Update: It is now known that 263 seal pups have been lost from the beach at Horsey Gap, after tidal surge hit Norfolk coast

Breeding grey seals on the beach at Horsey in Norfolk.
Seal pup on the dunes
December 2011
Picture: James Bass Breeding grey seals on the beach at Horsey in Norfolk. Seal pup on the dunes December 2011 Picture: James Bass

Friday, December 6, 2013
5:21 PM

It is now known that 263 seal pups have been lost from the beach at Horsey Gap, where the National Trust has offered support to the Friends of Horsey Seals, who manage the monitoring of the colony.

To send a link to this page to a friend, you must be logged in.

A National Trust spokesman said: “Our staff share the sadness many people may feel about the impact on the seal colonies. It is now imperative that we allow these wild animals to respond to this natural event and for the remaining pups to be found by and reunited with their mothers.

“Any human interference at this stage could be very damaging to the remaining seals and pups.

“We strongly urge that if visitors to the Norfolk coast come across any seals or pups in the aftermath of the tidal surge, please, do not attempt to move them or encourage them to return to the sea. The pups are safer on land until they shed their distinctive white fur.”

National Trust ranger teams were unable to assess the impact to the seal colony at Blakeney National Nature Reserve, because it was impossible to access Blakeney Point.

Grey seals begin arriving at Horsey beach every November, giving birth over two or three months before leaving in late January or February.

For the first few weeks of their lives, grey seals pups cannot swim as they are born covered in white fur which is not waterproof. As they grow, feeding on about three litres of their mother’s milk a day, they shed their fur and soon head into the water for fish for themselves.

In the past decade, the number of seals born on Horsey has risen from about six to about 600 in 2012/13 and now, every festive season, thousands of people head to the beach to see the animals in the wild.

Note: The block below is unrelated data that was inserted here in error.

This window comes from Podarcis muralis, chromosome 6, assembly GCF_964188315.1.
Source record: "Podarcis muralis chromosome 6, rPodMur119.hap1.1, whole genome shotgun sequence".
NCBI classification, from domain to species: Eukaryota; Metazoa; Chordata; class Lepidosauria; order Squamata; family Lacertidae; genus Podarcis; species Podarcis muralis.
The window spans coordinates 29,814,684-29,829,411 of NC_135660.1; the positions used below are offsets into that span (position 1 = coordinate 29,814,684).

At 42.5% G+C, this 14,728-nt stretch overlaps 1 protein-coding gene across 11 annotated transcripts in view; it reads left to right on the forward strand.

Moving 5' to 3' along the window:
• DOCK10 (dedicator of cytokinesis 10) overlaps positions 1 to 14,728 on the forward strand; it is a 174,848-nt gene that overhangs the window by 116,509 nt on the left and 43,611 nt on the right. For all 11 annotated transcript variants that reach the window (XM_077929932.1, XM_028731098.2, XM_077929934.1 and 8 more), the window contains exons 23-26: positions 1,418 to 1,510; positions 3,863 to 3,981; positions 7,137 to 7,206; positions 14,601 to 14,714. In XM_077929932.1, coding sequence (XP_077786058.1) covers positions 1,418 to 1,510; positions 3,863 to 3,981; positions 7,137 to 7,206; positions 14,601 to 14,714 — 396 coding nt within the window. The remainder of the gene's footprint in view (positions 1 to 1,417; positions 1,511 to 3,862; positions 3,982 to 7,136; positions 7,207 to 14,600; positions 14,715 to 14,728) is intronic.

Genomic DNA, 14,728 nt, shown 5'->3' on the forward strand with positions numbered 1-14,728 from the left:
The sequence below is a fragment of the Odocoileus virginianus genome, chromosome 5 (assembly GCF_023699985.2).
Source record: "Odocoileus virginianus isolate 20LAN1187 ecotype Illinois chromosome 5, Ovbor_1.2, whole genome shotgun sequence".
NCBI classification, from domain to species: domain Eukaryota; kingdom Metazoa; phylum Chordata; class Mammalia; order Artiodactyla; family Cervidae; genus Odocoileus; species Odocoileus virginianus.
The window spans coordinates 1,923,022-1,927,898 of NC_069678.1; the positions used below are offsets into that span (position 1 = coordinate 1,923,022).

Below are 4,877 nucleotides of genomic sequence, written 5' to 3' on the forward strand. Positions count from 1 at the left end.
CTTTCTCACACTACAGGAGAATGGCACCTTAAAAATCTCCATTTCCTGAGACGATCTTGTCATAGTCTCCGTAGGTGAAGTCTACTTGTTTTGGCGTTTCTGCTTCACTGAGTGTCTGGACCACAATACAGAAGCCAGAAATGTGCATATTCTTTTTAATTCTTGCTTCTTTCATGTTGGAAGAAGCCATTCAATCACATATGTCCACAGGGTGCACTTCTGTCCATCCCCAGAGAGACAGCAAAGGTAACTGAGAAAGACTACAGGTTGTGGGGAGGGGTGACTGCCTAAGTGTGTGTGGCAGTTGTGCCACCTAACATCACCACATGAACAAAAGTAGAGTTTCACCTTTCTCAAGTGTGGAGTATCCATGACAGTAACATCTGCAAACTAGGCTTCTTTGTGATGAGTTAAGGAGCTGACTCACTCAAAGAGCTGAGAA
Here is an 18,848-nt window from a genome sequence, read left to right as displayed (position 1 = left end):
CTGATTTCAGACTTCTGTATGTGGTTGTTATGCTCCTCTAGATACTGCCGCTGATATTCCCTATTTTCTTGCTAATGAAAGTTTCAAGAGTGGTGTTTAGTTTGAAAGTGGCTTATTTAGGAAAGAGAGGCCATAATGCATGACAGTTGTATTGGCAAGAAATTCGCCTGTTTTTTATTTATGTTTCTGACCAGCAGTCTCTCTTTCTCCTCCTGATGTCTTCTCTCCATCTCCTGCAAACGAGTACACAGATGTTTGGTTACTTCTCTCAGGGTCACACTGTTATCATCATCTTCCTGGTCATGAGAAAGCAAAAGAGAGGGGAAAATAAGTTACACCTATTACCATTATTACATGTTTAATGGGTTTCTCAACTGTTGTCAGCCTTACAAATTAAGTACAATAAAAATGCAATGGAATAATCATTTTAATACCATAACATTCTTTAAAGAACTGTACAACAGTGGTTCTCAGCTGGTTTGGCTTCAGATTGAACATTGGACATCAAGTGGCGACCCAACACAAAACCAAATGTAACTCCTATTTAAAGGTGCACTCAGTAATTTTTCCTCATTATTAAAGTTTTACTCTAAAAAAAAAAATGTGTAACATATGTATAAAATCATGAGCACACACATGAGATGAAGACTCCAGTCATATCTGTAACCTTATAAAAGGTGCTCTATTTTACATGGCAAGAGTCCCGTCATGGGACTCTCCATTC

10 comments

  • We visited 2 weeks ago, and the wardens were very friendly and helpful. We were warned to not approach a very large bull seal on the main beach, but were able to take photos from a safe distance. That was sensible advice, as he was very vocal and clearly quite aggressive. Very sad that so many of the pups have died, but that's nature for you.

    Report this comment

    Carol Bolton

    Friday, December 6, 2013

  • If anyone comes across any seals or pups in the aftermath of the tidal surge, please, do not attempt to move them or encourage them to return to the sea. The pups are safer on land until they shed their distinctive white fur. The seals are wild animals and it is highly likely that any pups separated from the colony will be found by their mothers.

    Report this comment

    EastEnglandNT

    Friday, December 6, 2013

  • Its sad, but hopefully some could get into the dunes plus it is a natural event which naturally controls their population. Each year they have been doing better and better at Horsey so it shouldn't affect their population too much i shouldn't think.

    Report this comment

    Ben Moore

    Friday, December 6, 2013

  • Its sad, but hopefully some could get into the dunes plus it is a natural event which naturally controls their population. Each year they have been doing better and better at Horsey so it shouldn't affect their population too much i shouldn't think.

    Report this comment

    Ben Moore

    Friday, December 6, 2013

  • Are we sure these seal are here legally, with the correct EU paper work? These so called baby seals with their big sad eyes could easily be taking the jobs of our local seals or worse scrounging fish benefits!

    Report this comment

    Paul Morley

    Sunday, December 8, 2013

  • we found one on caister beach this morning, all watched and encouraged to make its way back to the sea rather than on the path where he wanted to go. hope they are all found and tracked down soon x

    Report this comment

    Kelly Brown

    Friday, December 6, 2013

  • Surely it would have been better to temporarily move the seals off the beach and put them back at the weekend. This was done further up the coast so don't understand the inaction of the National TrustFriends of Horsey Seals on this as there was a weeks notice of the tidal surge?

    Report this comment

    Master_Mates

    Friday, December 6, 2013

  • Have you ever tried moving a seal? Let alone several hundred of them. And where do you think they might be moved to?

    Report this comment

    Casey

    Saturday, December 7, 2013

  • That's maybe because friends of horsey seals are more concerned with telling people where they can go and what they can do, whilst on a public beach. Just like the arrogant guy in a fluro jacket that I met down there last year.

    Report this comment

    Duncan Holmes

    Friday, December 6, 2013

  • Oh Dear Me...never make a drama out of a crisis!! its NATURE no global warming no nothing ,just NATURE,in all its forms

    Report this comment

    Albert Cooper

    Friday, December 6, 2013

The views expressed in the above comments do not necessarily reflect the views of this site

ADVERTISEMENT

ADVERTISEMENT

Norfolk Weather

Partly Cloudy

Partly Cloudy

max temp: 17°C

min temp: 10°C

Five-day forecast

loading...

ADVERTISEMENT

ADVERTISEMENT